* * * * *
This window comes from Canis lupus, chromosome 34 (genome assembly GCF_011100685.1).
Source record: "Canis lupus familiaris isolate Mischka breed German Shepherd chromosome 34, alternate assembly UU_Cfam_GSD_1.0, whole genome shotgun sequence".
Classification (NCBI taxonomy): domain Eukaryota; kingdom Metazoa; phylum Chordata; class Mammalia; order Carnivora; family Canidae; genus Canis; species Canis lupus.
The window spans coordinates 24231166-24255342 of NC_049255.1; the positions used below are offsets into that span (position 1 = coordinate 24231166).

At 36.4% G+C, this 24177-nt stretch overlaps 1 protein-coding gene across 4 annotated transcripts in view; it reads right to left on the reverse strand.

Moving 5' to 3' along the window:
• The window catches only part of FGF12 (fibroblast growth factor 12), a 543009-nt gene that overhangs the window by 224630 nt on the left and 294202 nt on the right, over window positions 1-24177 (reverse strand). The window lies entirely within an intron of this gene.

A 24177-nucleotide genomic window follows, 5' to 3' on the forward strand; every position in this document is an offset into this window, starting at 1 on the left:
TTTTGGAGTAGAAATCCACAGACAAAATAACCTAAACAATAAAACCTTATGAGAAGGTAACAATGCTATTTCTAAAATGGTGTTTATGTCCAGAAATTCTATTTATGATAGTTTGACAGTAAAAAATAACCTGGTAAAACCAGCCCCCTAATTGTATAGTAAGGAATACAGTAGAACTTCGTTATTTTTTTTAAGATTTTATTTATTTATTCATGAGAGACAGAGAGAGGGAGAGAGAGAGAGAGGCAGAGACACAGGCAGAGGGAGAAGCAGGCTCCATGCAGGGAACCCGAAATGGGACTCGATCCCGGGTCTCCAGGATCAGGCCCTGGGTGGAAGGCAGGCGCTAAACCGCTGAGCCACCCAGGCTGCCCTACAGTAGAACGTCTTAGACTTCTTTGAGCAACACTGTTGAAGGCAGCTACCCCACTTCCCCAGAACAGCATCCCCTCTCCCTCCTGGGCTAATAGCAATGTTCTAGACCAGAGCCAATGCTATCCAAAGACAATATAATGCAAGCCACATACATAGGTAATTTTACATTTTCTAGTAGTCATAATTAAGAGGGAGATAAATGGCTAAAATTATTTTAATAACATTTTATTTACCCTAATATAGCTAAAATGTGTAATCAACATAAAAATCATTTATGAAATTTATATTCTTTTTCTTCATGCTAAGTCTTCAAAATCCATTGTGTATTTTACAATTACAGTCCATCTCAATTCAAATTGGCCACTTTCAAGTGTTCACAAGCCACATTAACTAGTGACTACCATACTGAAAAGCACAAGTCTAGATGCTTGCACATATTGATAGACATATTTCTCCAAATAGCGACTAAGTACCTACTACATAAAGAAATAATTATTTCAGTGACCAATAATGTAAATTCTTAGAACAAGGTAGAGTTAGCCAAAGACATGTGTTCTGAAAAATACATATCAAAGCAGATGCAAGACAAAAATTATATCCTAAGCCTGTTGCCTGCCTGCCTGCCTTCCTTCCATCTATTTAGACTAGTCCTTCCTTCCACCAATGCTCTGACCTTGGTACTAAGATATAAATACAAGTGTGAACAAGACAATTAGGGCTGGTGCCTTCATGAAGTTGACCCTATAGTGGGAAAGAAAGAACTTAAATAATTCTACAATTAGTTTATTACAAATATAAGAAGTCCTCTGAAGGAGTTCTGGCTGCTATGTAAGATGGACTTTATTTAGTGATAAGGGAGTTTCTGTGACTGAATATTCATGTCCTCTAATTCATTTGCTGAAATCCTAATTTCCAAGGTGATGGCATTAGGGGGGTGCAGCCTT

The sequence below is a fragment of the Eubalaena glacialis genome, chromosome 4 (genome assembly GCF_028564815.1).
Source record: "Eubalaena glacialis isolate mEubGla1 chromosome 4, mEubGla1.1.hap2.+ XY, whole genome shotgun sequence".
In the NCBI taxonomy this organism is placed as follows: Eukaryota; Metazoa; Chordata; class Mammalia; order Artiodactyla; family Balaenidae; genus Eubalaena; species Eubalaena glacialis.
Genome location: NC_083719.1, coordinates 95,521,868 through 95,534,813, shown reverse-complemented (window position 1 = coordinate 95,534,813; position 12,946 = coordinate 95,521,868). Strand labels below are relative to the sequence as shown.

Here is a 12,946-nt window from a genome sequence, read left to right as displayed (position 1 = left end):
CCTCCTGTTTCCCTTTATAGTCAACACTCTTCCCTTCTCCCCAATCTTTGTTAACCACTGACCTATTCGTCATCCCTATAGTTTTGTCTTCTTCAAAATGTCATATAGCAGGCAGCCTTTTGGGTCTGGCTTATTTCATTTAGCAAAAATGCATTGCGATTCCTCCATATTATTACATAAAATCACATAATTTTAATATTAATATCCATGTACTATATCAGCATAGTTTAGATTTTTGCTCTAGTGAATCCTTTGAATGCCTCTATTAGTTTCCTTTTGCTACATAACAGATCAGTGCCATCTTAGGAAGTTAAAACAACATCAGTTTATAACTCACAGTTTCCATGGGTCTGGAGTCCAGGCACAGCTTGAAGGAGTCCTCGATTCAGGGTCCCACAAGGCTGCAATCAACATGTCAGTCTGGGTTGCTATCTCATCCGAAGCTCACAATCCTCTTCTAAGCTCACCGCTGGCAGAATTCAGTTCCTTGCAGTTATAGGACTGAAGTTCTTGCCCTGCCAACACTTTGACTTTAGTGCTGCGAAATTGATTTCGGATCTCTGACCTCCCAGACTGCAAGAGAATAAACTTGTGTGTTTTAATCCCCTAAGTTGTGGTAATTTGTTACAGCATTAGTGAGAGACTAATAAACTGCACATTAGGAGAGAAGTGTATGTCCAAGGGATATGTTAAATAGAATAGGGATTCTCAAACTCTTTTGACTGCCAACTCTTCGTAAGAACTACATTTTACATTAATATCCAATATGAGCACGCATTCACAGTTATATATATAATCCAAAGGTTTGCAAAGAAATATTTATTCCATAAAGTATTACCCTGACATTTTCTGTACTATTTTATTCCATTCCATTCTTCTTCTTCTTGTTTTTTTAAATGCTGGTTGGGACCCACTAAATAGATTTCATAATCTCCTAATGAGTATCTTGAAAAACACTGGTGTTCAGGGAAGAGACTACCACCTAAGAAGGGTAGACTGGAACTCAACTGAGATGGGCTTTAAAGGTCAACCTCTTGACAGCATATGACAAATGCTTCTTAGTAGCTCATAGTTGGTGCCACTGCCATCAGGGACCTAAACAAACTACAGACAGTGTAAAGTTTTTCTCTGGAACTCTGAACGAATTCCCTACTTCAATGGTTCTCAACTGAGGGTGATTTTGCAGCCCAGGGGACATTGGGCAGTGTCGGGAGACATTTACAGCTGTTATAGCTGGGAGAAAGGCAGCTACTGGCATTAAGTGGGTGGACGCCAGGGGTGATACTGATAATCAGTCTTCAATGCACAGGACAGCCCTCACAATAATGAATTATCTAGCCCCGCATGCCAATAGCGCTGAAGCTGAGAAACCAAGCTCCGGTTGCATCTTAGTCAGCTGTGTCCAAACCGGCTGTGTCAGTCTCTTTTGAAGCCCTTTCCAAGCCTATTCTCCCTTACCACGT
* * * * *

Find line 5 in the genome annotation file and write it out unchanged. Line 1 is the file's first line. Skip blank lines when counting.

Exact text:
At 36.4% G+C, this 24177-nt stretch overlaps 1 protein-coding gene across 4 annotated transcripts in view; it reads right to left on the reverse strand.